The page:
MRI data were collected in the United States of America, Brazil, and China (referring as site A, site B, and site C). 132 normal controls (NC) and 137 schizophrenia patients (SCZ) were recruited in site A, 94 NC and 62 SCZ in site B, 181 NC and 144 SCZ in site C. All patients met DSM-IV [30] criteria and were diagnosed as schizophrenia by psychiatrists. All the sMRI image scans were acquired on a GE 3-T Signa scanner (GE Medical Systems, Milwaukee WI, USA) with the following protocol: slice thickness = 1 mm, TE = 3.2 ms, TR = 8.2 ms, flip angle = 12°, acquisition matrix = 256 × 256, FOV = 25.6 cm. All participants were remained quiet, without moving, eyes closed, no sleeping, and no system thinking activities during functional MRI scanning. None of them has any history of other neurological diseases or serious drug diseases. Written informed consent was obtained from all subjects before MRI scanning. In order to get a balanced subject numbers of controls and patients, 60 NC and 60 SCZ were randomly chosen in each site.

The acquired MRI images were preprocessed using the statistical parametric mapping software package (SPM, Wellcome Trust Centre for Neuroimaging, Institute of Neurology, London, UK, in which the following steps such as skull stripping, bias correction, tissue segmentation (four types of tissue including gray matter, white matter, cerebrospinal fluid, and lateral ventricles), spatial registration to a Montreal neurological institute (MNI) template, generation of the regional analysis of volumes examined in normalized space maps called RAVENS [31, 32] of gray matter, white matter, cerebrospinal fluid by the deformable registration package, named DRAMMS, which is publicly available [33], and the smoothing of RAVENS maps using a 6-mm full width at half maximum (FWHM) Gaussian filter are included.

2.2 Statistical Analysis

To better illustrate the demographic and clinical characteristics of the study groups, the Student’s t-test of the age means and Pearson Chi-square test for gender differences were calculated. The statistical analysis of 200 subjects is analyzed in the Table 1.

Table 1.Statistic analysis of the participants’ characteristics in this study.
Region Class Sample size Gender (male/female) Average age/years Age range/years
A SCZ 60 37/23 34.68 1860
NC 60 28/32 31.78 1365
p Value 0.09a 0.22b
B SCZ 60 44/16 27.53 1850
NC 60 37/23 29.73 1850
p Value 0.17a 0.13b
C SCZ 60 23/37 30.85 1654
NC 60 28/32 33.93 2057
p Value 0.36a 0.11b
A + B + C SCZ 180 105/75 31.39 1660
NC 180 89/91 30.90 1565
p Value 0.09a 0.65b
aPearson Chi-square test. bTwo-sample t-test. A, United States of America; B, Brazil; C, China; SCZ, Schizophrenia patients; NC, Normal Controls.

It can be seen from the Table 1 that these 200 subjects are matched in age and gender in dataset. And no statistically significant characteristic occurs when the difference p is smaller than 0.05.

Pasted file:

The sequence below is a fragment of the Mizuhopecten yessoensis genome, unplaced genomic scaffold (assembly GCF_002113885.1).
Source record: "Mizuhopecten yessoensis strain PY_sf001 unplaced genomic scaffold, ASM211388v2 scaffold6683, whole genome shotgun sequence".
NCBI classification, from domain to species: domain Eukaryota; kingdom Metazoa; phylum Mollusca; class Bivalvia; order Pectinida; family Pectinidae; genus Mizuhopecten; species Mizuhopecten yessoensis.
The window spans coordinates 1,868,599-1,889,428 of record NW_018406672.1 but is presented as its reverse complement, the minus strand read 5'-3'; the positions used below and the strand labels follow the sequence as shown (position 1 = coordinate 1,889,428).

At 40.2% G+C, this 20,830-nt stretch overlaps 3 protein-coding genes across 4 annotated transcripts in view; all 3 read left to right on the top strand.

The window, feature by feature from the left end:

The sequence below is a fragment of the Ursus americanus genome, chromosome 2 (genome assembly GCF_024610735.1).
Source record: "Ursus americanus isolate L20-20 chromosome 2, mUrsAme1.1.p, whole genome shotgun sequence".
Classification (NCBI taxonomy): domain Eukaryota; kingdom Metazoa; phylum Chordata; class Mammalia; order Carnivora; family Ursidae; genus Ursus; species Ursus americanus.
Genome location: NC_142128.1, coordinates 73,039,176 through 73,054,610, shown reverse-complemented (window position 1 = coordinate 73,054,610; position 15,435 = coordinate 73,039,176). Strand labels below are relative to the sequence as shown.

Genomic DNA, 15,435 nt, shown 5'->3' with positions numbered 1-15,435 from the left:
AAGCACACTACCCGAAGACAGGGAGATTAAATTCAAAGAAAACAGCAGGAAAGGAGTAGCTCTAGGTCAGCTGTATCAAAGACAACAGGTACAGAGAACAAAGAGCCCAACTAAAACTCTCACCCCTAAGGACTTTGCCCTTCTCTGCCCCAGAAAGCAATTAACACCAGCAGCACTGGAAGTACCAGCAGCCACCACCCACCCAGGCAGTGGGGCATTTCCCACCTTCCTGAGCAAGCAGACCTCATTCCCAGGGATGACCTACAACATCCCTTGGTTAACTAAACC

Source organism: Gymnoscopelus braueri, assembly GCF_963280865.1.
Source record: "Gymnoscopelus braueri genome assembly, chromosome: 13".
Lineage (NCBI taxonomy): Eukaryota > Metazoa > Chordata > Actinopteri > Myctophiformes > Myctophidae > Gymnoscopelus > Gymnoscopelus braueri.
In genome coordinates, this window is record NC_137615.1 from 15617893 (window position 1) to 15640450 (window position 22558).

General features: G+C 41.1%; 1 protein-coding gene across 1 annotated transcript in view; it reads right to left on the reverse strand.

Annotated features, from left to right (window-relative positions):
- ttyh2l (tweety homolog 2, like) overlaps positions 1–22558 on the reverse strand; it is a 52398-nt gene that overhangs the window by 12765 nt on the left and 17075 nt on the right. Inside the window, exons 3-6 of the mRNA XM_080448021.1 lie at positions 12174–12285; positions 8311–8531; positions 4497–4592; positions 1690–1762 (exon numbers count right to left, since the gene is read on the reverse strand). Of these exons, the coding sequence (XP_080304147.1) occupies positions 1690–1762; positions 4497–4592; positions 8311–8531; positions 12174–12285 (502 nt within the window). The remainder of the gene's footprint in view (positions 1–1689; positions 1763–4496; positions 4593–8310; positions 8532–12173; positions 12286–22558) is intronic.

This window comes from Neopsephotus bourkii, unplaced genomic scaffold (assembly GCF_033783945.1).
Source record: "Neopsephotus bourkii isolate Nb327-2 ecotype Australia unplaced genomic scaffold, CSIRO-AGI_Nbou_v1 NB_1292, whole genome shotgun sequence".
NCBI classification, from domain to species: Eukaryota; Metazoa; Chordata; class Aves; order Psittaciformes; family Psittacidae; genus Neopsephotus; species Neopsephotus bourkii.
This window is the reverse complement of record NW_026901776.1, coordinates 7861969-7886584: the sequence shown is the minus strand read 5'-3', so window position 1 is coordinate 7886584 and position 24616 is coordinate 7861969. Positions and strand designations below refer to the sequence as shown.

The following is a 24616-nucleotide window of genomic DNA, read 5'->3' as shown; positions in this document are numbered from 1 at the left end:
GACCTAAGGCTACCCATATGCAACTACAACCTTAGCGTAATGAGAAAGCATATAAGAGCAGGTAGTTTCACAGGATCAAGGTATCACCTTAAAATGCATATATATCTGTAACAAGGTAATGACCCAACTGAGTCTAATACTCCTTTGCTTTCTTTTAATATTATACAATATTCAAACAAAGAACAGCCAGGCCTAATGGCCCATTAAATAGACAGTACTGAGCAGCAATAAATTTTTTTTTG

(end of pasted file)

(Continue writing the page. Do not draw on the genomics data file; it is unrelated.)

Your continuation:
3. Methods
3.1 Image Preprocessing

Brain MRI data is typically stored in the form of three-dimension. In our study, we investigate the gray matter image of structural magnetic resonance imaging (sMRI) which has a size of 96 × 113 × 94 voxel. Because dimension disaster problem will happen, or the model performance will be cut down by the large number of irrelevant and redundant feature information if features are directly extracted in the light of each voxel, a preprocessing method which includes slicing and calculating weighted sum of average gray images is proposed in this paper. The detailed steps are as follows:

(1) Original images are sliced. For each subject, the size of gray matter image is 96 × 113 × 94 voxel. The volume image is sliced in the Z-axis direction. Therefore, 94 slices can be gotten.

(2) Sliced images are selected and converted to gray images. By removing 10 slices (the head most 5 slices and the backmost 5 slices) which don’t include feature information in the sliced gray matter images, and converting the remaining slices into gray images,the sequentially numbered slices are obtained and denoted as (i = 0, 1, 2 … 83). The part of sliced and grayed image slices of the first subject numbered NC001 are shown in Fig. 1.

Fig. 1.

Some examples of sliced gray matter images. From (a) to (h) they are respectively the 13th, 20th, 34th, 48th, 62nd, 69th, 76th, 83rd slices.

(3) The gray images are weighted and averaged. According to the structural integrity of the cerebral gray matter in each slice, the 84 slices were divided into three groups in sequence among which slices from 1st to 28th are a group. Similarly, slices from 29th to 56th and slices from 57th to 84th are respectively a group. Because the slices closer to the middle reflect more complete structure on the gray matter of the brain, they contain more feature information. And then the greater weight are given when calculating the average grayscale image. The equations for these three groups of images are described by